Traffic Tickets In Arizona

Traffic tickets are never something you want to receive. They often have fines attached to them and they can damage your driving record. Let’s take a look at the effect traffic tickets can have on a driver and how to respond to a ticket in Arizona. 


What Are Traffic Tickets?

Traffic tickets are traffic violation summonses that are issued by law enforcement. When a driver breaks a traffic law, they typically will receive a traffic ticket. The traffic ticket will have an imposed fine and the driver may have to attend court to face the violation. 


Common Reasons Drivers Receive Traffic Tickets

There are different levels of severity in regards to breaking traffic laws. Most traffic violations are minor, such as speeding, not stopping at a stop sign or not using the proper turn signals when turning/merging lanes. However, there are more serious traffic violations, such as criminal speeding. In Arizona, criminal speeding is grounds for arrest, not just a traffic ticket. 

Criminal speeding in Arizona is defined as speeding 35 miles per hour over the speed limit as you approach a school zone, exceeding the speed limit by 20 miles per hour in business or residential areas, or exceeding 85 miles per hour at any time. 

The fines associated with traffic violation tickets can be quite costly. This is why it is very important to understand the local and state traffic laws so that you can avoid receiving a traffic violation. 


What To Do If You Get A Traffic Ticket In Arizona

If you receive a traffic ticket in Arizona, you have a few options. If you receive a minor traffic violation such as speeding, you will be issued a ticket and there will be a fine associated with that ticket. In addition to the fine, there will be a court date scheduled for you to attend. 


What You Can Do


  1. Plead guilty, pay the fine and the traffic infraction will be added to your driving record and reported to your insurance company. 


  1. Prior to your scheduled court date, you can ask the court to attend a defensive driving course in order to have the minor traffic violation dismissed. If the court agrees, you must find a state and court approved defensive driving course. Take the course, pass the course and submit your certification of completion to the court at least 7 days prior to your court date. Your ticket will be dismissed and will not go on your driving record.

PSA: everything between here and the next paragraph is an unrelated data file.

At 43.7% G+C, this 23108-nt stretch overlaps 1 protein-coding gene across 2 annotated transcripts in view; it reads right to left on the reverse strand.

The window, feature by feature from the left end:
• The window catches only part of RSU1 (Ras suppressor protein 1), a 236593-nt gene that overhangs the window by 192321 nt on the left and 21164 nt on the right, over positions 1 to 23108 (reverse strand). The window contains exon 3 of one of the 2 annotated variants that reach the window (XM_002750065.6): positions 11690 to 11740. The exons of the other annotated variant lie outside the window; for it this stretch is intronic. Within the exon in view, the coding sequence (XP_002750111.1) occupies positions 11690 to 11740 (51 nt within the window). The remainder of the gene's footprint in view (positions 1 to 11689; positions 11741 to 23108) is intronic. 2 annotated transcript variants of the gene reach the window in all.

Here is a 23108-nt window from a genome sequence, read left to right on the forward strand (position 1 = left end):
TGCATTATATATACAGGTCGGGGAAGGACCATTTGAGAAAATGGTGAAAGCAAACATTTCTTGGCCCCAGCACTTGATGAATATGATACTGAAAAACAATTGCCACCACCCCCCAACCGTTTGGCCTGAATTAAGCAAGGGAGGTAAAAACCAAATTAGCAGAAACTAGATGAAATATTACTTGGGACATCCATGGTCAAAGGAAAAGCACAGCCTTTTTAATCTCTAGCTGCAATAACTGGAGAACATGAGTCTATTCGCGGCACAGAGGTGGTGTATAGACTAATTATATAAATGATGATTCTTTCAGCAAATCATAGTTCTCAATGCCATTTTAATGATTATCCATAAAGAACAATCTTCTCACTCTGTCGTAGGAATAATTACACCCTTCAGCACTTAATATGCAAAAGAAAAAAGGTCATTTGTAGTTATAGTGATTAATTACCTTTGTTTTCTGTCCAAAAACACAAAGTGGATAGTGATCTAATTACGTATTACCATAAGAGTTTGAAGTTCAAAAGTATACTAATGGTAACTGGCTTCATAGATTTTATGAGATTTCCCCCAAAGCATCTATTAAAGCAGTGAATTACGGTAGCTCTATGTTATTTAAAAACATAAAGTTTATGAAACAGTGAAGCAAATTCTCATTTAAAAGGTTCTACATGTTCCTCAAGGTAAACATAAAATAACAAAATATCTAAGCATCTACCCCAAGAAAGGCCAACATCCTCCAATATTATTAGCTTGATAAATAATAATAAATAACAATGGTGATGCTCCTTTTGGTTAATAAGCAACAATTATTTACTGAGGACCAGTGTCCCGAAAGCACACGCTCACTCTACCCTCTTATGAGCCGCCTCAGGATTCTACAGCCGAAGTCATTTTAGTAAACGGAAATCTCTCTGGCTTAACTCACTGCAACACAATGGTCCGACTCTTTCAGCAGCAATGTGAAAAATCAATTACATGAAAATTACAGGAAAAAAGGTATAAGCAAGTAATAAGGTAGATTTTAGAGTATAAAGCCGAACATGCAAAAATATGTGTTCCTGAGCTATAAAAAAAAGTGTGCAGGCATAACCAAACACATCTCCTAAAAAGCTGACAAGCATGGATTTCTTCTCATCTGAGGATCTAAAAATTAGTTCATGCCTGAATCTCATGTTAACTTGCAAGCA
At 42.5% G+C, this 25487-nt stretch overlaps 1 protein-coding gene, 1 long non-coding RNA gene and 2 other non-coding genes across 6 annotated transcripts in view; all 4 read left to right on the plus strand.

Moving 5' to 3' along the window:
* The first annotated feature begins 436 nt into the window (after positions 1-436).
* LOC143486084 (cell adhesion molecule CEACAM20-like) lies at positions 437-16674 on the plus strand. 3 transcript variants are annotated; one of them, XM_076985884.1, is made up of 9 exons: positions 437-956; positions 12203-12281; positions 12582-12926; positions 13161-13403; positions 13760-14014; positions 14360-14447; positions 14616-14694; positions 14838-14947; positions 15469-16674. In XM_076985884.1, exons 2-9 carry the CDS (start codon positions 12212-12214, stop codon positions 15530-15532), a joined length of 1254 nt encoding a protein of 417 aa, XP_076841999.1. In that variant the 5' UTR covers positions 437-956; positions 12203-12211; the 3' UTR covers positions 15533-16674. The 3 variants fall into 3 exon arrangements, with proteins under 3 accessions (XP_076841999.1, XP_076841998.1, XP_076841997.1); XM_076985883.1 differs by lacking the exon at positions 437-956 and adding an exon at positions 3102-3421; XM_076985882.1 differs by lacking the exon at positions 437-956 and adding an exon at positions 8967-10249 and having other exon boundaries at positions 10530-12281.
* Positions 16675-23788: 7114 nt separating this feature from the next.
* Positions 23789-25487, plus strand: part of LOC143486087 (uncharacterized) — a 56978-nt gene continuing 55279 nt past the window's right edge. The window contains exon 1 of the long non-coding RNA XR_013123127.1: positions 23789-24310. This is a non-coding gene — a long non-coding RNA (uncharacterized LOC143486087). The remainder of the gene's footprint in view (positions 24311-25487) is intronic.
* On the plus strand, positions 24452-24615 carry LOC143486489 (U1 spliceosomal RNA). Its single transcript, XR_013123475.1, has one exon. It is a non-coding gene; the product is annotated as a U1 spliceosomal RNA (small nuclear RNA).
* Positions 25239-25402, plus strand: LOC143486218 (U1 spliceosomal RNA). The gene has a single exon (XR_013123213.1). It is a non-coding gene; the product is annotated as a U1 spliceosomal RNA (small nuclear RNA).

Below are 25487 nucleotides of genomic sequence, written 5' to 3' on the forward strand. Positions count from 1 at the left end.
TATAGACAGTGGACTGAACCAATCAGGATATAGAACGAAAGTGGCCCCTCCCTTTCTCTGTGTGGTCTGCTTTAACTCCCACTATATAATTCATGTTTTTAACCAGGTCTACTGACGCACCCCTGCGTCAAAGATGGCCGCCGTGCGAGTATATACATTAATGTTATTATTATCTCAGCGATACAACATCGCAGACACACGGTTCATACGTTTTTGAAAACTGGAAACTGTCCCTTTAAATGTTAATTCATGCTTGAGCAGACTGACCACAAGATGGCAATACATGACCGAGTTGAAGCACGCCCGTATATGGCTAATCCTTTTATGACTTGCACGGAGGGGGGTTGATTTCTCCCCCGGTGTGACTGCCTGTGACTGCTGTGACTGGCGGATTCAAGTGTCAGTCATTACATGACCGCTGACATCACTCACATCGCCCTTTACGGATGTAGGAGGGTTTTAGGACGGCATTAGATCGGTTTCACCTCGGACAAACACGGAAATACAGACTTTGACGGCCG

1. You can contest the ticket, attend a court hearing and plead your case as to why you don’t feel you should have received the traffic ticket 


If you receive a traffic ticket, your best bet is to ask the court to take a defensive driving course. Not only will the course help you understand local and state traffic laws, it will get your ticket dismissed and keep your insurance rates from going up. 


How A Traffic Ticket Impacts Your Driving Record

When you receive a traffic ticket and are found guilty of that ticket, the traffic violation goes on your permanent driving record and is reported to your insurance company. This means that driver demerit points are added to your license and your insurance rate could increase. 

The more demerit points that are added to your license, the closer you are to having your license suspended. 

If you do have points added to your license, you can typically take a defensive driving course in order to have some points removed. It is a great option to not only have points removed from your license, but it will give you up-to-date knowledge on traffic rules and laws, so you can avoid getting a traffic violation in the future.